Sword-and-Planet (Fantasy Literature): The first novel of Farley’s to see the light of day, The Radio Man, was initially serialized in the pages of the 10-cent weekly Argosymagazine, a four-part affair stretched over the June 28 – July 19, 1924 issues; that first issue featured gorgeous cover artwork for the serial by famed illustrator Stockton Mulford. Farley’s novel was later reprinted as a three-part serial in the 12/39 – 2/40 issues of Famous Fantastic Mysteries (which, despite its name, reprinted prodigious amounts of sci-fi and fantasy), and was finally released as a hardcover book, in 1948, by the Fantasy Publishing Company, featuring another impressive cover, this time by one O. G. Estes, Jr.
Comic Books (Paint Monk): “Conan the Gambler” is the first issue in a three-part story arc, and it begins as many Conan comics do – the Cimmerian stumbles across an outnumbered victim being robbed. It doesn’t take a heady plot to create a good Conan story, and in this case, the trope is well-used but effective.
The victim Conan rescues is a man named Maraudus Mathir, a foreign merchant engaged in a trade war with another dangerous peddler named Kero, dubbed “Kero the Callous.”
Tolkien (Alas, Not Me): The question arose for me immediately: why do only ‘mortal men’ require enchantment to be ‘contained’ in Faërie? While I had written before about the mortal experience of Faërie in Middle-earth, I had never asked myself this question as far as I could recall. What came to mind at once was a passage from The Athrabeth Finrod ah Andreth in Morgoth’s Ring. There Finrod says to Andreth (MR 315).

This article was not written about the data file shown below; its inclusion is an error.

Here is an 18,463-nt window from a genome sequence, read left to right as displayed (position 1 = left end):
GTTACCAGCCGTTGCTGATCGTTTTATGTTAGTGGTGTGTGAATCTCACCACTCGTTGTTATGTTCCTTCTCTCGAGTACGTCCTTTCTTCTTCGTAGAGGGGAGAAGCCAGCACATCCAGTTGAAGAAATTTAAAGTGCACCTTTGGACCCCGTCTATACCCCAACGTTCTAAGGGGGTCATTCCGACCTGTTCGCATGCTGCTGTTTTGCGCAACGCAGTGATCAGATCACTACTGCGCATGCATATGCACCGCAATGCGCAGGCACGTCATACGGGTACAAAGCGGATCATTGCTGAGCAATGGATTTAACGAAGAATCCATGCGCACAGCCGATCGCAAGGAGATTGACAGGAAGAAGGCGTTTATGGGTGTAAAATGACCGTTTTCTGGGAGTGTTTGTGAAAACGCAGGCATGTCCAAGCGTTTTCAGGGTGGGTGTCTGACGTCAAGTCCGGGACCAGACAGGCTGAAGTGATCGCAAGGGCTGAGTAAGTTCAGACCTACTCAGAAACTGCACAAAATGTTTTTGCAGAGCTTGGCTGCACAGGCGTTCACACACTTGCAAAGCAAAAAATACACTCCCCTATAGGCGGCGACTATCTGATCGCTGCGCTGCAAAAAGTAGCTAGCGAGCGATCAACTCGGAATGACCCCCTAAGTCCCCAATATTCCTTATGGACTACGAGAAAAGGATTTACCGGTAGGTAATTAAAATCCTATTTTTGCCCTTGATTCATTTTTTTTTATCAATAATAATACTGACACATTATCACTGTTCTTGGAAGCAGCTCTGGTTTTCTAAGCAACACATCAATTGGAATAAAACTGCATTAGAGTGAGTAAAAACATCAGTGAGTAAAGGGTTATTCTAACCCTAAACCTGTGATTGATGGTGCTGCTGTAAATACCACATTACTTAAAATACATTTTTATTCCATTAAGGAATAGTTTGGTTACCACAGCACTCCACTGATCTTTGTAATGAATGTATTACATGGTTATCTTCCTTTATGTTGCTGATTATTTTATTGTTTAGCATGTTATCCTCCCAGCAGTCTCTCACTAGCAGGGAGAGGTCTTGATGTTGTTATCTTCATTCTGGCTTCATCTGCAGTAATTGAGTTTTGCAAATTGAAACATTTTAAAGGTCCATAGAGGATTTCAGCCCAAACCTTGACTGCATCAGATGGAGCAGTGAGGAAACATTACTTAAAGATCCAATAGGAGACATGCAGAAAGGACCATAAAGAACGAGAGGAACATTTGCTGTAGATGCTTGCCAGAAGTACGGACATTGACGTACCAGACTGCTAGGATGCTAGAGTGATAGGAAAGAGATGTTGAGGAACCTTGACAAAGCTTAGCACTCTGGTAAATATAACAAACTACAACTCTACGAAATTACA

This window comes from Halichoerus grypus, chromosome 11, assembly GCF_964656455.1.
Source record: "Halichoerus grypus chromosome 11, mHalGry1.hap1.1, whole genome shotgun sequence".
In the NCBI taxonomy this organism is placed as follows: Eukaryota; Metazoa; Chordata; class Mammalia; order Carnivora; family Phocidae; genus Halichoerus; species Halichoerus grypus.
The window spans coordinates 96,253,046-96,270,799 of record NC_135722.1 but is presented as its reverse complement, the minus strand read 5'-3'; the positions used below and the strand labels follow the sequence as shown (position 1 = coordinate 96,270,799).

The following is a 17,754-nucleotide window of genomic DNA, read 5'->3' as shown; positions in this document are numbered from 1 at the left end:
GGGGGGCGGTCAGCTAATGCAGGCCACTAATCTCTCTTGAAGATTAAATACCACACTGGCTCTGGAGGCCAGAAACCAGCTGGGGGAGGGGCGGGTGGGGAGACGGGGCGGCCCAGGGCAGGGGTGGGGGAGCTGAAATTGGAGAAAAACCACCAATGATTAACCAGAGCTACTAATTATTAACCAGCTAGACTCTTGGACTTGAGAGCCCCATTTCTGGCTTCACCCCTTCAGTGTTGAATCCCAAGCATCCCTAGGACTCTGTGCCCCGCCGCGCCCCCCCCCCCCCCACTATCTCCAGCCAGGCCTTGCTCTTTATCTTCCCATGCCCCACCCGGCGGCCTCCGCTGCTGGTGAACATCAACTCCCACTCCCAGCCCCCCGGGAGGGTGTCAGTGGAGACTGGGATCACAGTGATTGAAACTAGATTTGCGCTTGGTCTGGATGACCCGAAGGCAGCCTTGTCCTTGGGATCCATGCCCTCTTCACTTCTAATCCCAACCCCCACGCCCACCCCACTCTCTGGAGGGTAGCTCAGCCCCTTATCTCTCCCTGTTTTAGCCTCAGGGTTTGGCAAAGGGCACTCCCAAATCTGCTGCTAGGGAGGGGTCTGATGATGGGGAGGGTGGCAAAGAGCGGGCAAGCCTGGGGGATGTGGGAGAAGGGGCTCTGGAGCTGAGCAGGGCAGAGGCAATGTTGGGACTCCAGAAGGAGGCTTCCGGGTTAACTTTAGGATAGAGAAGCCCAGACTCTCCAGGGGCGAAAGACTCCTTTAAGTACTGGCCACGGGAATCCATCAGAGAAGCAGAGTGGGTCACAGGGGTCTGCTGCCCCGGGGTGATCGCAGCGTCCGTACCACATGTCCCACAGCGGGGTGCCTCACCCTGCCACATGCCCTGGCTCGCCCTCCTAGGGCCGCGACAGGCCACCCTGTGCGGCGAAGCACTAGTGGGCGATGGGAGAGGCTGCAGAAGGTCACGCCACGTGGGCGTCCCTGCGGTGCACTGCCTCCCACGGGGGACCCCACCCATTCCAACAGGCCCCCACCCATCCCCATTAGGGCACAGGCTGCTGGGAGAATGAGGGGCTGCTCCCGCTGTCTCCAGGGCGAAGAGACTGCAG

Boxing (Don Herron): 100 years ago today, on July 4th, 1919, Jack Dempsey won the heavyweight title from Jess Willard in Toledo.
It was a remarkable time in the history of sports. Dempsey was more popular than Babe Ruth and boxing was followed every bit as closely as football or baseball.
Here’s what Robert E. Howard had to say about Dempsey in a letter to H. P. Lovecraft, years after Dempsey was no longer champion: “Jack London and Jim Tully wrote their way up out of the abyss; Jack Dempsey fought his way up.”
Art (DMR Books): Roy G. Krenkel would’ve turned one hundred and one today. I have to say that his centennial year was underwhelming. Despite his importance to SFF art during a crucial period in the twentieth century, his one hundredth birthday year went largely ignored across the blogosphere. I wrote two posts looking at the man and his work, but never quite got around to finishing all that up with a summation of his influence and legacy.